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BHA

Sadiq Khan

BHA criticises mayor Sadiq Khan’s ‘unfair’ London ‘bed tax’

978 434 Daniel Fountain

The British Hospitality Association (BHA) has criticised plans announced by the Greater London Assembly (GLA) to introduce a ‘bed tax’ for hotel rooms in the capital.

The London Assembly Economy Committee met this week to further discuss the tax which experts predict could add up to £364 million a year to the UK economy.

The plans were first introduced in January, described as a “Berlin-style tax of 5% of the room rate per night”. It could potentially increase accommodation prices by £3.40.

Ufi Ibrahim, chief executive of the BHA, said: “The London tourism tax will unfairly penalise hard-pressed Britons, who make up the overwhelming proportion of visitors to London. Sadiq Khan has proclaimed “London is Open”, yet is backing a tax on anyone coming for a weekend break in the capital, professionals going about their business and holidaymakers with their families.

“It’s a tax on fun and business. This isn’t just about top end hotels, it’s about hard working people on budget breaks too. This levy threatens our industry, which is the lifeblood of the UK’s economy, employing over half a million people in London, and generating an estimated £57bn to the UK’s GDP.”

She added: “Hospitality and tourism are highly price sensitive, and domestic and international visitors have significant destination choice, as do business tourism, event organisers and investors. Domestic tourists in the UK already pay one of the highest rates of tax in Europe and the World Economic Forum currently ranks the UK 135 out of 136 countries in terms of tourism tax competitiveness.”

British Hospitality Association responds to UK's EU migrants policy

British Hospitality Association responds to UK’s EU migrants policy

750 467 Daniel Fountain

The British Hospitality Association (BHA) has released a response to Theresa May and the government’s plans to ‘assess the economic contribution of EU migrants’ in the UK.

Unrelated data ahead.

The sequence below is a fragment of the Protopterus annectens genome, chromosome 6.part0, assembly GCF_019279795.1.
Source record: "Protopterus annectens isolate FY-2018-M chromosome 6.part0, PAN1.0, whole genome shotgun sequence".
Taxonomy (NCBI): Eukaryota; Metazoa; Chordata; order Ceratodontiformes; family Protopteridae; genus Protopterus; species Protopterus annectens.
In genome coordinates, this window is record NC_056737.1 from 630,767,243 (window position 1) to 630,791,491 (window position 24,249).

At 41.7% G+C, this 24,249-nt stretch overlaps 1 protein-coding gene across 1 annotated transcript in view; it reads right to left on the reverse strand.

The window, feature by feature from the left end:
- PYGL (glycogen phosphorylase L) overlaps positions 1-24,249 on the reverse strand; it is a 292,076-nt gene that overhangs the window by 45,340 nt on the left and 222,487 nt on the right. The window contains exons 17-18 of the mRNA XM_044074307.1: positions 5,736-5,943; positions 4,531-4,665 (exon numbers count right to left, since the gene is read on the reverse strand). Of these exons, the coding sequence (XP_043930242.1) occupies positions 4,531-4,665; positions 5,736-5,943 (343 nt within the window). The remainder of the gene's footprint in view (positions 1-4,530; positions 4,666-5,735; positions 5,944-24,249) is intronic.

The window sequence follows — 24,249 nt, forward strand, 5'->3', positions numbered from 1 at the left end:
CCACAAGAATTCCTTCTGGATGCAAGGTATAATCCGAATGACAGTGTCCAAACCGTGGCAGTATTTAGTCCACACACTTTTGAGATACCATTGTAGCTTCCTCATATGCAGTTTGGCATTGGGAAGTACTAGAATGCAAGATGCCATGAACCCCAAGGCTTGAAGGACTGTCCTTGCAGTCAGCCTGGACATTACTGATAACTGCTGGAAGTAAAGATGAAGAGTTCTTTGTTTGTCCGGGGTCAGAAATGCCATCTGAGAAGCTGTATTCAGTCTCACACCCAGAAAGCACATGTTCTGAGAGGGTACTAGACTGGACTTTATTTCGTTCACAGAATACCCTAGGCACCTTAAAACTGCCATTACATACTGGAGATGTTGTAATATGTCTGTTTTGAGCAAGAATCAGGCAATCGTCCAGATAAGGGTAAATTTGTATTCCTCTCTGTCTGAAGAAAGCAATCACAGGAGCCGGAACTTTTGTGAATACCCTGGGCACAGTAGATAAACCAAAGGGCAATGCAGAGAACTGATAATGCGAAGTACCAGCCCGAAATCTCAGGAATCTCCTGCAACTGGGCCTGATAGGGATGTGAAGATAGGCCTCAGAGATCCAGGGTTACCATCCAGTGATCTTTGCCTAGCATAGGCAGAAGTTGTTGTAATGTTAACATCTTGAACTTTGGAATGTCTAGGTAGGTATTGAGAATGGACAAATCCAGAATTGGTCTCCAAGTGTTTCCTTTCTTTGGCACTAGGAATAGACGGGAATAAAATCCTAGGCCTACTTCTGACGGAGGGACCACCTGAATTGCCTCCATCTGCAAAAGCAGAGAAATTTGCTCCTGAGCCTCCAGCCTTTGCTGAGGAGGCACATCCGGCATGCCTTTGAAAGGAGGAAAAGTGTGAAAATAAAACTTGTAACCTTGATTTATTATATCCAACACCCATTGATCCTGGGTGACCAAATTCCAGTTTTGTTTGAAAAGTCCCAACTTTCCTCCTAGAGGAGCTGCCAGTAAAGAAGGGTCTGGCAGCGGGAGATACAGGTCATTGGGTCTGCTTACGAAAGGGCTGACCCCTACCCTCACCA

The Home Office launched an independent review into the impact of EU migrants on the UK economy after suggestions that new rules could be made for different industries.

Ufi Ibrahim, chief executive of the British Hospitality Association, said: “Over 700,000 Europeans work in hospitality and tourism and although we are determined to rely less on EU service workers over the coming years it will take time. In March KPMG published a report, commissioned by the BHA, which showed that in the event of free movement ending and no successor regime being put in its place the industry would need to recruit an additional 65,000 UK workers each year in addition to the ongoing recruitment of 200,000 workers to replace churn and to power growth.

“Our industry recognises that immigration policy needs to change however at a time when unemployment is at its lowest since 1975 we will still need access to the European workforce.

“The BHA has been campaigning for several months for an enlarged role of the Migration Advisory Committee and welcome the government commissioning the MAC to undertake a detailed study on EU workers with businesses throughout the country. We believe this should go further and the MAC should advise government on the number of visas for all strategically important sectors including hospitality and tourism, the fourth largest industry in the UK. Britain needs services workers as well as scientists and engineers and we look forward to having a serious dialogue with the Home Secretary as we get into the detail of a new immigration law,” she added.